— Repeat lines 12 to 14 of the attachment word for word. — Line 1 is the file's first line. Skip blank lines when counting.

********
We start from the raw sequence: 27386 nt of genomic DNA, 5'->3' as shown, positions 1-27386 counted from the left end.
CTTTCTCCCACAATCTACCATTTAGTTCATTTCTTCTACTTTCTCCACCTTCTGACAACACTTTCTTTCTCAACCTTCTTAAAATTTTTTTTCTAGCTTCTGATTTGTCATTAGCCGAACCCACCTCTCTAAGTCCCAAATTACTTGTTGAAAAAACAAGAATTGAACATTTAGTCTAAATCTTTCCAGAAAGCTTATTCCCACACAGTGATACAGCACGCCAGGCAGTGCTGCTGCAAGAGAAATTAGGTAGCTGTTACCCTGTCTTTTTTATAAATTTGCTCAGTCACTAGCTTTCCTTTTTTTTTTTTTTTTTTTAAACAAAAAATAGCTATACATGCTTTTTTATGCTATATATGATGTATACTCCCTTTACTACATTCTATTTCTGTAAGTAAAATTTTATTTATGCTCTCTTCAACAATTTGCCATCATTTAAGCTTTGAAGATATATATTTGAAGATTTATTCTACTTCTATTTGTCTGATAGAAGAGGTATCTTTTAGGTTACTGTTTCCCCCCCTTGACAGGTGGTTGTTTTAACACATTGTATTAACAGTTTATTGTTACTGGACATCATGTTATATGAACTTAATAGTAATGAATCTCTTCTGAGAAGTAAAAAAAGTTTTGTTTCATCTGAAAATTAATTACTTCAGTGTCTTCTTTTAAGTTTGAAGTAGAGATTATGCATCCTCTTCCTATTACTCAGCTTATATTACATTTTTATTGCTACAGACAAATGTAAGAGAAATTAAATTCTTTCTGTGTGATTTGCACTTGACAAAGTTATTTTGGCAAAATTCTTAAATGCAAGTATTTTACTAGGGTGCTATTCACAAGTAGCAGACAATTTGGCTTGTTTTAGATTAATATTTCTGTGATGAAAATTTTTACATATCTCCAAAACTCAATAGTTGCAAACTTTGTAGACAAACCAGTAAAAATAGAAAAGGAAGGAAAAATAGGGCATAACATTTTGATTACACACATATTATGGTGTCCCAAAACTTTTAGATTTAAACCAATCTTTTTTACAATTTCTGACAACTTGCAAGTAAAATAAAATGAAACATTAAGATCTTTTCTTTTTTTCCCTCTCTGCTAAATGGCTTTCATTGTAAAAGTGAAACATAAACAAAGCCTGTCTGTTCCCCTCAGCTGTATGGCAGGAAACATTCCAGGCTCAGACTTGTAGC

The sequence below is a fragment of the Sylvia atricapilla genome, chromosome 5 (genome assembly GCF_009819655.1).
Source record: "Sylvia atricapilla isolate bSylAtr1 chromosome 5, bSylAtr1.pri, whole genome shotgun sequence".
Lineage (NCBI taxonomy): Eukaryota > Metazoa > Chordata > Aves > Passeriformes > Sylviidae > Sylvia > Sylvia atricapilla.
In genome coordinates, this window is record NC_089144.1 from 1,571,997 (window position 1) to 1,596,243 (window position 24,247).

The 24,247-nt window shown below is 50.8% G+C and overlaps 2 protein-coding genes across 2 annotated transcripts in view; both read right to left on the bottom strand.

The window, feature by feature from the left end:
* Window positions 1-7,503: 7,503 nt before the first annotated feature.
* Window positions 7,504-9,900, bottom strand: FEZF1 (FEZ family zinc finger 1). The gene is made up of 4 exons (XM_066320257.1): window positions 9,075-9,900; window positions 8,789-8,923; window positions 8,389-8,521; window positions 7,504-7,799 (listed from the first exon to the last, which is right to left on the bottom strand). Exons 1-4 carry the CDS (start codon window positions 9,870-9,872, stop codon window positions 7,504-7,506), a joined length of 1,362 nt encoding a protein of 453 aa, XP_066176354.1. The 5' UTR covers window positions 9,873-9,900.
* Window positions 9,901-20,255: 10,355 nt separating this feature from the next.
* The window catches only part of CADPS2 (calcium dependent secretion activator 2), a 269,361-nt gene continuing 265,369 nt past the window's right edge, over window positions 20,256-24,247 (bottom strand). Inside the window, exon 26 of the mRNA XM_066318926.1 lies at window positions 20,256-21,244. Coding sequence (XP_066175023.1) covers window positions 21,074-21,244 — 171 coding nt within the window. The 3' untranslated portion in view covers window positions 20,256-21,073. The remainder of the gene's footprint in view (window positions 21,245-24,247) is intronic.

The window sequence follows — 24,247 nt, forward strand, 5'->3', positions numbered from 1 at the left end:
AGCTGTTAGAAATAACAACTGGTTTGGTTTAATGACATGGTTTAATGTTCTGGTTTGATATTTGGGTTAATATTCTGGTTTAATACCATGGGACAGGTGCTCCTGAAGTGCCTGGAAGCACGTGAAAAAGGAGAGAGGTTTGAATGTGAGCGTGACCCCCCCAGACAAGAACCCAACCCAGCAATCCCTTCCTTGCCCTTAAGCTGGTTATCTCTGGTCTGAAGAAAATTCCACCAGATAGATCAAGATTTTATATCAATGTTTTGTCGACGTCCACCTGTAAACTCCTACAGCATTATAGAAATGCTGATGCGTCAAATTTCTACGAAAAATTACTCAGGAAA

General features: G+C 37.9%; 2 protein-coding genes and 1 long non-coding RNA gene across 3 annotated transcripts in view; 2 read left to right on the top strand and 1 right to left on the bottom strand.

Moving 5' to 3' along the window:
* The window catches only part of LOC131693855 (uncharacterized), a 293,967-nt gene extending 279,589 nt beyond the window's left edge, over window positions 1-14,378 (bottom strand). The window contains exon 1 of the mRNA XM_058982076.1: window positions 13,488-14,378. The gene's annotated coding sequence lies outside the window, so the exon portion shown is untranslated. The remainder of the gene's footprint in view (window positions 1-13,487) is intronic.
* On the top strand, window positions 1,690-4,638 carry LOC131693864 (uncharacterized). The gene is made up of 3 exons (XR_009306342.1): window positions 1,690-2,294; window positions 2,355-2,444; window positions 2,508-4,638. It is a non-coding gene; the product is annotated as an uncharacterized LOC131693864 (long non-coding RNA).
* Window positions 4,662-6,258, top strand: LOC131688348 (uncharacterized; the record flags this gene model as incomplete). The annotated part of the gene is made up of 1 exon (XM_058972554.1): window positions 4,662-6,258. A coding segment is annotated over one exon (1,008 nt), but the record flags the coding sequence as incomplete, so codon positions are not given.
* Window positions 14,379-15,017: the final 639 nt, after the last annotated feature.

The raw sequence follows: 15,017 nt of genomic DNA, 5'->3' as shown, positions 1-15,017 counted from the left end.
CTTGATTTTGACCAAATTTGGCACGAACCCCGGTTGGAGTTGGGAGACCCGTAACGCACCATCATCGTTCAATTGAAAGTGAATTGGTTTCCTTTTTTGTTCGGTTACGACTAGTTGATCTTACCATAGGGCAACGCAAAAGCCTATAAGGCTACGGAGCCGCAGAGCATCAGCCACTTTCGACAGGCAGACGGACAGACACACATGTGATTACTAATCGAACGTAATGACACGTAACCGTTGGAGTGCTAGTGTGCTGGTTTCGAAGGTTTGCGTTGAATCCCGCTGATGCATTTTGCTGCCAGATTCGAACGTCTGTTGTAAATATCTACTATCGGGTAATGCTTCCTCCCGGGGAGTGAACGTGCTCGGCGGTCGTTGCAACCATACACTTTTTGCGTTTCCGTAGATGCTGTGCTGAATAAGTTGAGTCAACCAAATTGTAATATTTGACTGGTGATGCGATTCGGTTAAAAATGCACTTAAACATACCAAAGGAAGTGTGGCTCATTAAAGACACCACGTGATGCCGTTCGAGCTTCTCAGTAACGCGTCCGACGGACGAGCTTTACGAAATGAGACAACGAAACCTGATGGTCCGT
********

* The window catches only part of CADPS2 (calcium dependent secretion activator 2), a 269,361-nt gene continuing 265,369 nt past the window's right edge, over window positions 20,256-24,247 (bottom strand). Inside the window, exon 26 of the mRNA XM_066318926.1 lies at window positions 20,256-21,244. Coding sequence (XP_066175023.1) covers window positions 21,074-21,244 — 171 coding nt within the window. The 3' untranslated portion in view covers window positions 20,256-21,073. The remainder of the gene's footprint in view (window positions 21,245-24,247) is intronic.

The window sequence follows — 24,247 nt, forward strand, 5'->3', positions numbered from 1 at the left end:
AGCTGTTAGAAATAACAACTGGTTTGGTTTAATGACATGGTTTAATGTTCTGGTTTGATATTTGGGTTAATATTCTGGTTTAATACCATGGGACAGGTGCTCCTGAAGTGCCTGGAAGCACGTGAAAAAGGAGAGAGGTTTGAATGTGAGCGTGACCCCCCCAGACAAGAACCCAACCCAGCAATCCCTTCCTTGCCCTTAAGCTGGTTATCTCTGGTCTGAAGAAAATTCCACCAGATAGATCAAGATTTTATATCAATGTTTTGTCGACGTCCACCTGTAAACTCCTACAGCATTATAGAAATGCTGATGCGTCAAATTTCTACGAAAAATTACTCAGGAAA